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The harder and longer you work, the less productive overall you'll be. Research confirms that taking breaks before you're mentally exhausted is essential for productivity.
When you take time for a break, get up and stretch, get water, go for a 5- to 10-minute walk outside into some nature. If you don't plan your breaks, you'll end up taking unintentional breaks like surfing the internet because your brain is searching for relief. You'll end up needing a much longer break to recover.
Set your personal boundaries, so you have dedicated time to take care of yourself, your family or household, and your professional responsibilities. You won't be any good to your family if you regularly jump up to respond to work.
The key to success is deciding on expectations, then communicating those to others. You need to get clear in your mind what hours you will be attending to your work. Perhaps dedicate a space in your home as the "office," letting everyone know that you need privacy. Decide when you are "on" and when you are "off."
We all have tools in our pockets to help us.
Be less informed about the business outside your door. There is a point where bad news can wait.
It's essential to take a step back and think about what it means to stay informed. Consider only viewing trusted news sources instead of scrolling through social media. Try to create a list of positive headlines. When something good happens, take specific note of it.
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Usually, working from home is about flexibility. Every single person will have a different schedule, which will make them more productive.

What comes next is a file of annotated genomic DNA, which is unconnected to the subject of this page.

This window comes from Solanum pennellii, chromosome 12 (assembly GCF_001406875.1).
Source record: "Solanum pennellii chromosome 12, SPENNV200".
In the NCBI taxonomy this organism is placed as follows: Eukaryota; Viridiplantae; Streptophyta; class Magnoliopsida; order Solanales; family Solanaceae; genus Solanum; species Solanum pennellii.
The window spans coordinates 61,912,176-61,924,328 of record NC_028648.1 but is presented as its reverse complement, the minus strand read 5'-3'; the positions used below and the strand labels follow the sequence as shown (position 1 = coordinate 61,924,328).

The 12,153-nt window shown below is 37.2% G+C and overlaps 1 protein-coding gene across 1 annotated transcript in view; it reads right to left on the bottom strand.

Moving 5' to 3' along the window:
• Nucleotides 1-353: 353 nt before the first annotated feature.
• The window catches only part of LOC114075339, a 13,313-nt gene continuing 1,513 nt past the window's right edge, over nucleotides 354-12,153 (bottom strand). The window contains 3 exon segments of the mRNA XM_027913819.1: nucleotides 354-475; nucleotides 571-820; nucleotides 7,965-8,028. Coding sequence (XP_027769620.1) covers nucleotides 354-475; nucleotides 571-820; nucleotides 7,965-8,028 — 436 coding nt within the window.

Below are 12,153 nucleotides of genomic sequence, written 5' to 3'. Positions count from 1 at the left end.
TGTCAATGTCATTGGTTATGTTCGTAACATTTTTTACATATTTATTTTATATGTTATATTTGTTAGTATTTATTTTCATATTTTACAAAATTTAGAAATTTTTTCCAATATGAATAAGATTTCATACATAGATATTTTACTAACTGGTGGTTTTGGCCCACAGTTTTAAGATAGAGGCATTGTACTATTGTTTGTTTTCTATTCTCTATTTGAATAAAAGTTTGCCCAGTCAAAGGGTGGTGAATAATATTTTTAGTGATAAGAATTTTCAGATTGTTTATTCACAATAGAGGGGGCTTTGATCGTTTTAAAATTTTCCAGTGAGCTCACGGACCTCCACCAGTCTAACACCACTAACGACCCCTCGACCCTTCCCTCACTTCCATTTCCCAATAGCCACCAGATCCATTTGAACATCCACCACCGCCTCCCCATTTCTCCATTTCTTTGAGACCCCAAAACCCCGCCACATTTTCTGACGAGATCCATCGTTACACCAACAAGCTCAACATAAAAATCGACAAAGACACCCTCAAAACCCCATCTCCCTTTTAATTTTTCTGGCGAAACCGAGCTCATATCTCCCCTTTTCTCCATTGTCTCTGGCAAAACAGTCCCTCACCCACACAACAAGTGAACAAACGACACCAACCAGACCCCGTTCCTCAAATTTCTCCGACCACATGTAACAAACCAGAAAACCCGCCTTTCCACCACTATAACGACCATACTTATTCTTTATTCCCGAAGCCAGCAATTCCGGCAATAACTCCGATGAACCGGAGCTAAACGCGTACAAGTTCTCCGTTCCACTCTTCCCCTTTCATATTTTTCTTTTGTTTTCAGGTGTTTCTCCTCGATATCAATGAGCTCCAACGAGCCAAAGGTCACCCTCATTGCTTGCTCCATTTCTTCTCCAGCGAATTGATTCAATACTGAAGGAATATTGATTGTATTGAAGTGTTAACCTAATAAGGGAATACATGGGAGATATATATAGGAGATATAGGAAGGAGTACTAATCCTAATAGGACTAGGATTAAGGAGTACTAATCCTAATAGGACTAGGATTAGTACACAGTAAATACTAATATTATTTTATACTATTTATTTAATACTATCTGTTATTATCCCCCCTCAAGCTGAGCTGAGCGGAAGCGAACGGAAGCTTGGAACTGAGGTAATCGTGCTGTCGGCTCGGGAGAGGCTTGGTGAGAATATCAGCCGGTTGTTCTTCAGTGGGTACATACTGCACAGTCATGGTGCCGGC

It's not always a matter of early versus late. Some people work longer hours on some days to give themselves a break on other days. It's all a matter of fitting work into your lifestyle and when you're most productive.
Batching is a common productivity strategy - group similar tasks together so your brain doesn't tire with too much context switching.
For example, to break your day into three-to four-hour work sessions with two- to three-hour breaks or naps in between. That way, you can focus on specific tasks during each session.
The human brain just wasn’t built for the extended focus we ask of it these days.
The fix for this unfocused condition is simple—all we need is a brief interruption (aka a break) to ge...
Our brains have two modes:
The mind solves its stickiest problems while daydreaming—something you may have experienced while driving or taking a shower.
When you work on a task continuously, it’s easy to lose focus and get lost in the weeds. In contrast, following a brief intermission, picking up where you left off forces you to take a few seconds to think globally about what you’re ultimately trying to achieve.
Some mornings we feel motivated to create a to-do list, but that is often the exception. We need to get things done, even when we feel disengaged.
Start by setting ...
Many of us start our mornings with dozens of things we need to get done, but later realize that we haven't crossed any of them off our lists. We did get stuff done, but none of the things we planned.
A balm against hectic days that pass without progress is to choose a single activity to prioritize and protect in your calendar. If you struggle to select your top priority, ask yourself, when you look back on your day, what do you want the highlight to be? That's your priority.